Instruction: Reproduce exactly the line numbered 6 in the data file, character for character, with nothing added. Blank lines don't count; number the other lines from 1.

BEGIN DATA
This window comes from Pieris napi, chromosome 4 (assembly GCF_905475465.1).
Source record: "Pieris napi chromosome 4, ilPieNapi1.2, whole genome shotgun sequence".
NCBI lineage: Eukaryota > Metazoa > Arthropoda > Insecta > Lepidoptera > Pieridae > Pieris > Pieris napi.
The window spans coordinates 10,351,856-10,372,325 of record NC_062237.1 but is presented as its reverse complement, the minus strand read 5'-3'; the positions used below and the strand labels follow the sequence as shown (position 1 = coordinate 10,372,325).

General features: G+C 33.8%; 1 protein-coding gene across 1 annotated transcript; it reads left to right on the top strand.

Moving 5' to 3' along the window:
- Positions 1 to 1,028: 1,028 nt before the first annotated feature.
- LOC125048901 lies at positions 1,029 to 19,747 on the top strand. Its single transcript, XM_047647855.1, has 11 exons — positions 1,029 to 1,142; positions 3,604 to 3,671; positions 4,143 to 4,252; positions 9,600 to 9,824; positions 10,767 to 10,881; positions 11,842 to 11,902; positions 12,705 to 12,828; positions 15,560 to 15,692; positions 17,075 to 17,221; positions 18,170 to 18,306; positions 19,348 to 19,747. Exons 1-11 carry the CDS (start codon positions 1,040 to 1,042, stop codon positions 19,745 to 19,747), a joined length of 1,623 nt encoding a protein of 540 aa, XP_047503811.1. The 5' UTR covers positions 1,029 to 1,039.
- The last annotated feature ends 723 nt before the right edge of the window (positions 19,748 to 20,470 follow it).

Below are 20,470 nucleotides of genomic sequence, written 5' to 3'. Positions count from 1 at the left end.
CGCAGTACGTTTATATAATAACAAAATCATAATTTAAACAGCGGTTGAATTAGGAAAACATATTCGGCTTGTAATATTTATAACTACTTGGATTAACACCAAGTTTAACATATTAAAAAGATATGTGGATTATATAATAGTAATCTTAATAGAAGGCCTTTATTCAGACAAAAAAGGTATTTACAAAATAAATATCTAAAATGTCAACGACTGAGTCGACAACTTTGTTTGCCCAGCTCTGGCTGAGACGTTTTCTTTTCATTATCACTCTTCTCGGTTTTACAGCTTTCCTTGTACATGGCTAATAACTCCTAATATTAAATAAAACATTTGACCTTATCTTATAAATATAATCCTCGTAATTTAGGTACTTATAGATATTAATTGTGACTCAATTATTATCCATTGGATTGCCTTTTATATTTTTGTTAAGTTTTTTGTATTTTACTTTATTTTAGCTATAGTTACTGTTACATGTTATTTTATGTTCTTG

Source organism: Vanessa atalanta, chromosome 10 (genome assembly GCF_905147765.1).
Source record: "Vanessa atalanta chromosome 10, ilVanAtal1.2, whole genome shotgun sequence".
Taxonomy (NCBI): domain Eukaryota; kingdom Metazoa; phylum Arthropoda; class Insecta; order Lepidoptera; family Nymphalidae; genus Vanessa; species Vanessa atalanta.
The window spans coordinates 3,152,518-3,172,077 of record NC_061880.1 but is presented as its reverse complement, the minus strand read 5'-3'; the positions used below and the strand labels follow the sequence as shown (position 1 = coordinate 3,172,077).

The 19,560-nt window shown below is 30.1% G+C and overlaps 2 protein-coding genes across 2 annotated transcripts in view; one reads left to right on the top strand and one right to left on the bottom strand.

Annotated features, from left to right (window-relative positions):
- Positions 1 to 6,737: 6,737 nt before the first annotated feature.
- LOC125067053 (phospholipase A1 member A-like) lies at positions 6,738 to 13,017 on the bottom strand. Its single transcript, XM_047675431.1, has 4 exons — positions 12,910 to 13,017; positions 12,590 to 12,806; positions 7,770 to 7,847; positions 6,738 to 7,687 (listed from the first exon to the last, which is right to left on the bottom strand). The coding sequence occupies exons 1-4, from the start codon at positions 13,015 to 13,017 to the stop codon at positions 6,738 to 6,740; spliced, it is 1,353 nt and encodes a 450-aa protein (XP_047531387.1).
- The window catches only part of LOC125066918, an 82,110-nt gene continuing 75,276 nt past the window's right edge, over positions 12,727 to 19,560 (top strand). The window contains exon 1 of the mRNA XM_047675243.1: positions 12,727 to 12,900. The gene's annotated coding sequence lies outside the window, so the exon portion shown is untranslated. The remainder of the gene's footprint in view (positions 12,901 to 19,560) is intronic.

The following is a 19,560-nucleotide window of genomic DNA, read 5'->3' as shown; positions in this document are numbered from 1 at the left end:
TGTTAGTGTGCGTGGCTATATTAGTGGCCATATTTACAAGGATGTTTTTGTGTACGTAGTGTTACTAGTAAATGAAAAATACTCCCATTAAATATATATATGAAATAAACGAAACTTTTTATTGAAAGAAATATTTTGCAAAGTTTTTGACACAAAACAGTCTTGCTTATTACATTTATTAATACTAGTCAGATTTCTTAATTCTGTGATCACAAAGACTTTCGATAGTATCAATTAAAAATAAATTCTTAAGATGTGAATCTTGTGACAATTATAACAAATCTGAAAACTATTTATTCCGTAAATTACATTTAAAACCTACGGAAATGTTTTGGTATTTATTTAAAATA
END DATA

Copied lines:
Moving 5' to 3' along the window: